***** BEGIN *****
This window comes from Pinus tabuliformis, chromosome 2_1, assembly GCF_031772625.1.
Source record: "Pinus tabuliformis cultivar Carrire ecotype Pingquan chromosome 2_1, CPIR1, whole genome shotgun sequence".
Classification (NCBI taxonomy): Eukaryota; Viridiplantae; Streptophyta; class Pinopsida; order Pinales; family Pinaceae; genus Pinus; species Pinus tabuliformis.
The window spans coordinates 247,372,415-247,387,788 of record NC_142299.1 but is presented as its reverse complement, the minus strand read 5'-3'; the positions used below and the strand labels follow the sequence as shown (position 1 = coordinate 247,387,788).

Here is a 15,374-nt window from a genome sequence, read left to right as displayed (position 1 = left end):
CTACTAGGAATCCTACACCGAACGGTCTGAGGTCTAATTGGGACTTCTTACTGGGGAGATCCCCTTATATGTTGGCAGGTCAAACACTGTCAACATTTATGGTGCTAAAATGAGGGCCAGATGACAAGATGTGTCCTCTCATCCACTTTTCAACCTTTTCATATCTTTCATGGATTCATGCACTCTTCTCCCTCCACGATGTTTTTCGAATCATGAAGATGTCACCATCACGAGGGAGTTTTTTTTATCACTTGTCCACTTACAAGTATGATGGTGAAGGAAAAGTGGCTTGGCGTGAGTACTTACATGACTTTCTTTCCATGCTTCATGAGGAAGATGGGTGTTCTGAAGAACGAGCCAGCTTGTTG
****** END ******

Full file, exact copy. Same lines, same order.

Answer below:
This window comes from Pinus tabuliformis, chromosome 2_1, assembly GCF_031772625.1.
Source record: "Pinus tabuliformis cultivar Carrire ecotype Pingquan chromosome 2_1, CPIR1, whole genome shotgun sequence".
Classification (NCBI taxonomy): Eukaryota; Viridiplantae; Streptophyta; class Pinopsida; order Pinales; family Pinaceae; genus Pinus; species Pinus tabuliformis.
The window spans coordinates 247,372,415-247,387,788 of record NC_142299.1 but is presented as its reverse complement, the minus strand read 5'-3'; the positions used below and the strand labels follow the sequence as shown (position 1 = coordinate 247,387,788).

Here is a 15,374-nt window from a genome sequence, read left to right as displayed (position 1 = left end):
CTACTAGGAATCCTACACCGAACGGTCTGAGGTCTAATTGGGACTTCTTACTGGGGAGATCCCCTTATATGTTGGCAGGTCAAACACTGTCAACATTTATGGTGCTAAAATGAGGGCCAGATGACAAGATGTGTCCTCTCATCCACTTTTCAACCTTTTCATATCTTTCATGGATTCATGCACTCTTCTCCCTCCACGATGTTTTTCGAATCATGAAGATGTCACCATCACGAGGGAGTTTTTTTTATCACTTGTCCACTTACAAGTATGATGGTGAAGGAAAAGTGGCTTGGCGTGAGTACTTACATGACTTTCTTTCCATGCTTCATGAGGAAGATGGGTGTTCTGAAGAACGAGCCAGCTTGTTG